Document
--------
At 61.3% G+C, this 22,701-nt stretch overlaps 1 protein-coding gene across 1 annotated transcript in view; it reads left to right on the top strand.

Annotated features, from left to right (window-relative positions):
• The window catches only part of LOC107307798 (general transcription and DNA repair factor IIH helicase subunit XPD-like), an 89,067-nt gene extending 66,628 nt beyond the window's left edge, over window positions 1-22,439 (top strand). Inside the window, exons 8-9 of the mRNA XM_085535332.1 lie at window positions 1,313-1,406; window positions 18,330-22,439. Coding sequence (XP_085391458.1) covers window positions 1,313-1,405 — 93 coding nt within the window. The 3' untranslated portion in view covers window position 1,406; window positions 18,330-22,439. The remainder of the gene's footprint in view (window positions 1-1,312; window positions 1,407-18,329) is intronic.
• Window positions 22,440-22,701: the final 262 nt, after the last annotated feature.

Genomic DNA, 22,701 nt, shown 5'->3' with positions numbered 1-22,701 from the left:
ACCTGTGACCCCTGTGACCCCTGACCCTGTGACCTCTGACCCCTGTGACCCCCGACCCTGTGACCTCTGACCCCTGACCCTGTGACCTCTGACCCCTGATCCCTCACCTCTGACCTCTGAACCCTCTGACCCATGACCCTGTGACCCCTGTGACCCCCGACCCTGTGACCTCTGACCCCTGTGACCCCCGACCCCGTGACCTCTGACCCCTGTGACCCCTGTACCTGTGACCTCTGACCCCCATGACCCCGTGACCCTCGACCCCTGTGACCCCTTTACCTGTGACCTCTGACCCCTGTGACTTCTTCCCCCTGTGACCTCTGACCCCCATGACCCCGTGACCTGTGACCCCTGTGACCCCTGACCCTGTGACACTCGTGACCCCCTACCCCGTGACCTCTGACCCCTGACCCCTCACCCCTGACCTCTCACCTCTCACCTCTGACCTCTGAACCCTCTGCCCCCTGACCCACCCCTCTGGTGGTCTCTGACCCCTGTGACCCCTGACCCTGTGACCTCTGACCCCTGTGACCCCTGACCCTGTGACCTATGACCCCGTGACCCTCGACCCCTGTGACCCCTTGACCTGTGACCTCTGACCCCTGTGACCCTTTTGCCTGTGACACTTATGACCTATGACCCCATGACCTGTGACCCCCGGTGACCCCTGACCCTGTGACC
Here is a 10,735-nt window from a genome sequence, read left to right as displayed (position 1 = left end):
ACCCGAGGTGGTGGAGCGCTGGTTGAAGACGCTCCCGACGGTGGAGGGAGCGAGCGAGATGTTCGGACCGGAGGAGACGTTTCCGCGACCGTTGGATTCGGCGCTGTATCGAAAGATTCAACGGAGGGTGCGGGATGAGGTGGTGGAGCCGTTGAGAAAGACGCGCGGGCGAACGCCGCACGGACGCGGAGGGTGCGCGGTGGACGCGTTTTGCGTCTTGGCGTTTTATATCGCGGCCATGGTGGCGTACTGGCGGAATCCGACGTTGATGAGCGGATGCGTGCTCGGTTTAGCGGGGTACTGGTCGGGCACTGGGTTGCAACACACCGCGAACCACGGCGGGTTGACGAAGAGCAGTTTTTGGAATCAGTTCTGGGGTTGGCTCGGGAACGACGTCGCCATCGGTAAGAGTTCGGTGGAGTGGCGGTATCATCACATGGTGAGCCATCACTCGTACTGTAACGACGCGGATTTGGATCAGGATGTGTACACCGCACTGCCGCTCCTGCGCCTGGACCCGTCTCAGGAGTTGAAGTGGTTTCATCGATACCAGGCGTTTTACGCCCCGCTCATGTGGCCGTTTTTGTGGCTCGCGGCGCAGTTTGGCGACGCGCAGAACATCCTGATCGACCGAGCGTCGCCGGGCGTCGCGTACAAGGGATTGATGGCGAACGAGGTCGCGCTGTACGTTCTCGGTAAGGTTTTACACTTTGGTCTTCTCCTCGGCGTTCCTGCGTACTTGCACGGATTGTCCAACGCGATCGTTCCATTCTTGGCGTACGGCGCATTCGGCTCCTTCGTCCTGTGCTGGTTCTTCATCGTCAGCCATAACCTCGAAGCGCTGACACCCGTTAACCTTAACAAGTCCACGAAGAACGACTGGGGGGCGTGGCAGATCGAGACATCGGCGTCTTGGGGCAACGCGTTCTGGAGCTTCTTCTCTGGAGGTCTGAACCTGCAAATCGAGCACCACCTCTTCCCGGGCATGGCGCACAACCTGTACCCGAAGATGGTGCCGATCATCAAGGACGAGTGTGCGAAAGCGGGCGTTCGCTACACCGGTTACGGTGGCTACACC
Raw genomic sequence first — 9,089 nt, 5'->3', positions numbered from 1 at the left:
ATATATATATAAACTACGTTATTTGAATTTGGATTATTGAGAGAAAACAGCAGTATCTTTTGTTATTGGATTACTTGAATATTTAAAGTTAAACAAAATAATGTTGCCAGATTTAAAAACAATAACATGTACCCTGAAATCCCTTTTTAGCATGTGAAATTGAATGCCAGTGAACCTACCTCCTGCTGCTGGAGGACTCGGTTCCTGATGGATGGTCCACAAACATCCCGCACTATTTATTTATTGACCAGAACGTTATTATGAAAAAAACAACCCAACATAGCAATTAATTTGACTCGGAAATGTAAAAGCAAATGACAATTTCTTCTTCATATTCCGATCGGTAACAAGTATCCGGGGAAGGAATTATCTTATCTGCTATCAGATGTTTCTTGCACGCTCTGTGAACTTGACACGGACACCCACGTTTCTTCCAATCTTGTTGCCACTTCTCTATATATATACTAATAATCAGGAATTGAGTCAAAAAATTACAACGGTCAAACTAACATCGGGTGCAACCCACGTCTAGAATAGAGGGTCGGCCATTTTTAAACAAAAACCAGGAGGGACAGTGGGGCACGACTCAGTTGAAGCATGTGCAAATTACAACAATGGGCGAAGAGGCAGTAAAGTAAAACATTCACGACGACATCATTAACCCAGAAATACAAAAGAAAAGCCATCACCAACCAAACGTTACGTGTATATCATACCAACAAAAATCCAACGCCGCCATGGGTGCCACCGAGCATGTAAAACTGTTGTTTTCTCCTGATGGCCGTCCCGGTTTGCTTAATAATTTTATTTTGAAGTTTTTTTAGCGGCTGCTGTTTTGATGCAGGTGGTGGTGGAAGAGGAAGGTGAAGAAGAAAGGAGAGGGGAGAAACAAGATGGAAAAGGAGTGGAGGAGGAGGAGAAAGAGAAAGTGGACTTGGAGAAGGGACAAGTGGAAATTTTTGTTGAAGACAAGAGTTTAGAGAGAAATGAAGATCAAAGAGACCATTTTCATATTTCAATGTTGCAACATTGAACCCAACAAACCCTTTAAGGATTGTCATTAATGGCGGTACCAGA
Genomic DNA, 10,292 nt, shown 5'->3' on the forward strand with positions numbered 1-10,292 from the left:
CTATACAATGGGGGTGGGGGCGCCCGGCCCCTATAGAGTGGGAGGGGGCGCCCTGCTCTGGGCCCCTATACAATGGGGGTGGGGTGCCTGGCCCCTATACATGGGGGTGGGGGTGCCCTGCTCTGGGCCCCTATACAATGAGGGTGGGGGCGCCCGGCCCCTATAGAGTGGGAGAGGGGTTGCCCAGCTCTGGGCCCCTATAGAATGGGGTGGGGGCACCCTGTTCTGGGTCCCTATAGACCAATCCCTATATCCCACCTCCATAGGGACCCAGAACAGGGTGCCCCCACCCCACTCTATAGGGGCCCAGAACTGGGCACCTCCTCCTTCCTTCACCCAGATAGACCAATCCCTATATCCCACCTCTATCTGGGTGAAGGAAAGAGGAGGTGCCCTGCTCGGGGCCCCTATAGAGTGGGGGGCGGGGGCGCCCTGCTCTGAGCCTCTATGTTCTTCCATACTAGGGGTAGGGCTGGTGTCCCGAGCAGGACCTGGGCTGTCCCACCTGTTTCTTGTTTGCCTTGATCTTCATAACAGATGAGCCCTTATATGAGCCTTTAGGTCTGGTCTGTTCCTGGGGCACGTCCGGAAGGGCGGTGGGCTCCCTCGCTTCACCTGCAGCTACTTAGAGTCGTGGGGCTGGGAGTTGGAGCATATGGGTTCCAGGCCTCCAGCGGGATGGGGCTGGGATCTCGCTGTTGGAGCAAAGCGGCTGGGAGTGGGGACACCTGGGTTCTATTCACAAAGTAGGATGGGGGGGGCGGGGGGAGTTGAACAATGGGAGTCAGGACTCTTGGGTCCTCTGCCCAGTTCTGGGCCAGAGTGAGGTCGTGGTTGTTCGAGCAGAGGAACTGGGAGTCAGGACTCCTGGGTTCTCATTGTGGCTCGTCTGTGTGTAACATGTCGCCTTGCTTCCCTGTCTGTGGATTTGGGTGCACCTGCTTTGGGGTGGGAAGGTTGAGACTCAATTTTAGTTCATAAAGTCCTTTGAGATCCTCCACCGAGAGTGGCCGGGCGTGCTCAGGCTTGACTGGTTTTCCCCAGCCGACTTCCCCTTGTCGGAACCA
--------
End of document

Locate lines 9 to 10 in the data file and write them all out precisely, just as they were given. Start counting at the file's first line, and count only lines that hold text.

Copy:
Raw genomic sequence first — 9,089 nt, 5'->3', positions numbered from 1 at the left:
ATATATATATAAACTACGTTATTTGAATTTGGATTATTGAGAGAAAACAGCAGTATCTTTTGTTATTGGATTACTTGAATATTTAAAGTTAAACAAAATAATGTTGCCAGATTTAAAAACAATAACATGTACCCTGAAATCCCTTTTTAGCATGTGAAATTGAATGCCAGTGAACCTACCTCCTGCTGCTGGAGGACTCGGTTCCTGATGGATGGTCCACAAACATCCCGCACTATTTATTTATTGACCAGAACGTTATTATGAAAAAAACAACCCAACATAGCAATTAATTTGACTCGGAAATGTAAAAGCAAATGACAATTTCTTCTTCATATTCCGATCGGTAACAAGTATCCGGGGAAGGAATTATCTTATCTGCTATCAGATGTTTCTTGCACGCTCTGTGAACTTGACACGGACACCCACGTTTCTTCCAATCTTGTTGCCACTTCTCTATATATATACTAATAATCAGGAATTGAGTCAAAAAATTACAACGGTCAAACTAACATCGGGTGCAACCCACGTCTAGAATAGAGGGTCGGCCATTTTTAAACAAAAACCAGGAGGGACAGTGGGGCACGACTCAGTTGAAGCATGTGCAAATTACAACAATGGGCGAAGAGGCAGTAAAGTAAAACATTCACGACGACATCATTAACCCAGAAATACAAAAGAAAAGCCATCACCAACCAAACGTTACGTGTATATCATACCAACAAAAATCCAACGCCGCCATGGGTGCCACCGAGCATGTAAAACTGTTGTTTTCTCCTGATGGCCGTCCCGGTTTGCTTAATAATTTTATTTTGAAGTTTTTTTAGCGGCTGCTGTTTTGATGCAGGTGGTGGTGGAAGAGGAAGGTGAAGAAGAAAGGAGAGGGGAGAAACAAGATGGAAAAGGAGTGGAGGAGGAGGAGAAAGAGAAAGTGGACTTGGAGAAGGGACAAGTGGAAATTTTTGTTGAAGACAAGAGTTTAGAGAGAAATGAAGATCAAAGAGACCATTTTCATATTTCAATGTTGCAACATTGAACCCAACAAACCCTTTAAGGATTGTCATTAATGGCGGTACCAGA